When asked to describe Adobe at the top of his interview with Patel, Narayen responds, “I think Adobe has always been about fundamental innovation, and I think we are guided by our mission to change the world through digital experiences. I think what motivates us is: Are we leveraging technology to deliver great value to customers and staying true to this mission of digital experiences?”

It’s a bit bland and vague, but not a bad start. When pressed to explain “digital experiences,” the wheels shake.

“The way people create digital experiences, the way they consume digital experiences, the new media types that are emerging, the devices on which people are engaging with digital, and the data associated with it as well,” Narayen says. “I think we started off way more with the creative process, and now we’re also into the science and data aspects. Think about the content lifecycle — how people create content, manage it, measure it, mobilize it, and monetize it. We want to play a role across that entire content life cycle.”

A few back-and-forth exchanges later, the wheels come fully off.

A serene painting depicts two angelic figures with flowing white robes ascending into the sky. One angel holds another, who has her arms outstretched upward. Below them, a person lies on a rocky shoreline, partially covered by a red cloth. The background shows a calm sea.
‘The Human Soul’ by Luis Ricardo Falero, 1894, oil on canvas.

AI Has No Soul

“…The reality is that there are way more stories that people want to tell than skills that exist to be able to tell that story with the soul that they want and the emotion that they want.”

Excuse me, but what in the hell is he talking about? What “soul” and “emotion” are in generative AI?

No matter which side of the metaphysical fence you land on as it concerns the existence of a soul, it doesn’t much matter because practically everyone can agree that there is something that makes humans human. There is some part of us that becomes a vital component in what it is we create.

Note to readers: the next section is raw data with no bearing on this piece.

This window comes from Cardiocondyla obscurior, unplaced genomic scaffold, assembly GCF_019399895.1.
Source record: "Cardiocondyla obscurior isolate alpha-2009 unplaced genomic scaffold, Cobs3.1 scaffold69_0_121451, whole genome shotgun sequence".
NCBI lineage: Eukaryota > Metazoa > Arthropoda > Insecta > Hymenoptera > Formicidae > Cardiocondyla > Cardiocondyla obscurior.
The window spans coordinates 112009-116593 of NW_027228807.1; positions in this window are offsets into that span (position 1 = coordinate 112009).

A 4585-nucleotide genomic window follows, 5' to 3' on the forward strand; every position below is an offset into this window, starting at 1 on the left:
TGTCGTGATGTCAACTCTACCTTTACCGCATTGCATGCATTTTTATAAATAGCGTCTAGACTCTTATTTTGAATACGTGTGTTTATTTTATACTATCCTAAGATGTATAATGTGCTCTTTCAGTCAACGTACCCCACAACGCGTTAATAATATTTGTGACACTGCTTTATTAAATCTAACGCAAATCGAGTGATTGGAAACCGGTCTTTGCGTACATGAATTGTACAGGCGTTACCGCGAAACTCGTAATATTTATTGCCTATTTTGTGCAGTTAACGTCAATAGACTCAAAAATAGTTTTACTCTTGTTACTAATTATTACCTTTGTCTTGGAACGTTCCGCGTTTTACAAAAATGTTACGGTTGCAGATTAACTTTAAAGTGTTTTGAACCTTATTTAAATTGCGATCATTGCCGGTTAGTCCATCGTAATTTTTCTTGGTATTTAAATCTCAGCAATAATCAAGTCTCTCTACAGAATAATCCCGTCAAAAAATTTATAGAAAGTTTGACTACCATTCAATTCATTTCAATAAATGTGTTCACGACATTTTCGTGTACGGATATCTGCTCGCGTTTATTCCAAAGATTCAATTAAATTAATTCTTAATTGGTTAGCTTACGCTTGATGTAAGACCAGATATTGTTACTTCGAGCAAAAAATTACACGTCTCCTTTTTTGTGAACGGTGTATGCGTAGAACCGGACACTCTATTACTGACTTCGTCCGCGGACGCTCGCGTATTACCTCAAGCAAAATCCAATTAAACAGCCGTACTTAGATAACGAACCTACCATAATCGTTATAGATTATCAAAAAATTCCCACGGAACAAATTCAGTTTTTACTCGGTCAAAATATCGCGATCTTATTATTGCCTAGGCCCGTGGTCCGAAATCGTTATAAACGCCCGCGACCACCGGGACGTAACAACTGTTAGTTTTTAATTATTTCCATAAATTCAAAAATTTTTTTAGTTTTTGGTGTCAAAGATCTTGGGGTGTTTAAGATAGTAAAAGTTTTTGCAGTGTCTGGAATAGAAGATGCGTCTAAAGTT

When you have an idea and take genuine action to turn that idea into something real, something artistic, a piece of you lives through that work.

‘There are way more stories that people want to tell than skills that exist to be able to tell that story,’ Narayan says.

That’s not what generative AI does, at least not in the grand sense of something going from a text prompt input to an image output. All the work, all those integral moments where a person puts a piece of themselves into something, they’re happening under the hood, fueled by actual art created by countless other people — the prompt typist not among them.

There are exceptions, and there are intricacies and subtleties far outside the scope of this article. But what’s not subtle at all is that throughout Narayen’s new interview, and others that have come before, it is painfully apparent that it has never been about human creativity.

Investing in Technology, Not People, is a Dangerous Path

“Again, we are in the business of investing in technology,” Narayen says. Technology can empower artists. However, if Adobe and others have their way, technology will also be able to replace them. If that’s the path toward more money, what company that invests in “technology” — not people — wouldn’t take it?

It’s impossible to know precisely how much of humanity’s best art in the past three-plus decades has been created with the aid of Adobe software, but the amount must be staggering. This will continue to be the case for years, that people can flex their creative muscles in new and exciting ways. I hope there will never be a point where the creative muscles are no longer human. I don’t think Adobe’s leadership shares this desire.

Image credits: Header image uses combination of creative commons photo (by Brian Cummings) and image licensed from Depositphotos.